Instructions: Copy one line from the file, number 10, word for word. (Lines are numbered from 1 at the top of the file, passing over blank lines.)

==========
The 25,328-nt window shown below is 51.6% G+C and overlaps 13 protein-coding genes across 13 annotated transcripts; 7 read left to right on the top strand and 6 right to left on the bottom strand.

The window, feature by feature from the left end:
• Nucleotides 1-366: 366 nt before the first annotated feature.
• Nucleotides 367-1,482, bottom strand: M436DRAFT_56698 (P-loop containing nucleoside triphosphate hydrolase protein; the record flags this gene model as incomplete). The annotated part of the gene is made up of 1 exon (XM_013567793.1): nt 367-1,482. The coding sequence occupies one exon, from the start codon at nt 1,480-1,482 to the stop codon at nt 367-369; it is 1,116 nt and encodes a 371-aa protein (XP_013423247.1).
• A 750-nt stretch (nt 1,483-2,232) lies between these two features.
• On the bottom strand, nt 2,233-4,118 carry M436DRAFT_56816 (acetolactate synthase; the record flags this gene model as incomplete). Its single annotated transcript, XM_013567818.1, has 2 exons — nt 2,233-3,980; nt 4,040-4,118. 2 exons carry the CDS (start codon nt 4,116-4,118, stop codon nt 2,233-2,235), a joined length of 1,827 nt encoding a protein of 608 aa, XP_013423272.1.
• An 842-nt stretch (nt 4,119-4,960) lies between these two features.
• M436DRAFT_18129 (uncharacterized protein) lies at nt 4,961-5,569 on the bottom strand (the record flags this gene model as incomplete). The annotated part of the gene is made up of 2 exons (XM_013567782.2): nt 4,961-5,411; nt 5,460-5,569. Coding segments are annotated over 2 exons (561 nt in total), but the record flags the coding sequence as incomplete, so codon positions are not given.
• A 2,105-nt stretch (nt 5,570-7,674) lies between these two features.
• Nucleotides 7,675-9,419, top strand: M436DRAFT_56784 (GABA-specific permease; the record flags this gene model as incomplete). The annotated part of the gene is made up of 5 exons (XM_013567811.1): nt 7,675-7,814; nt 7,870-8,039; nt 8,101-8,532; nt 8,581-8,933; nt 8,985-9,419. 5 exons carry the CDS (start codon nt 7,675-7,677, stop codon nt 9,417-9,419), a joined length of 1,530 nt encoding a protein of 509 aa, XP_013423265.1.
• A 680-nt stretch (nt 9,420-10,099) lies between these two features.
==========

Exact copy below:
• Nucleotides 7,675-9,419, top strand: M436DRAFT_56784 (GABA-specific permease; the record flags this gene model as incomplete). The annotated part of the gene is made up of 5 exons (XM_013567811.1): nt 7,675-7,814; nt 7,870-8,039; nt 8,101-8,532; nt 8,581-8,933; nt 8,985-9,419. 5 exons carry the CDS (start codon nt 7,675-7,677, stop codon nt 9,417-9,419), a joined length of 1,530 nt encoding a protein of 509 aa, XP_013423265.1.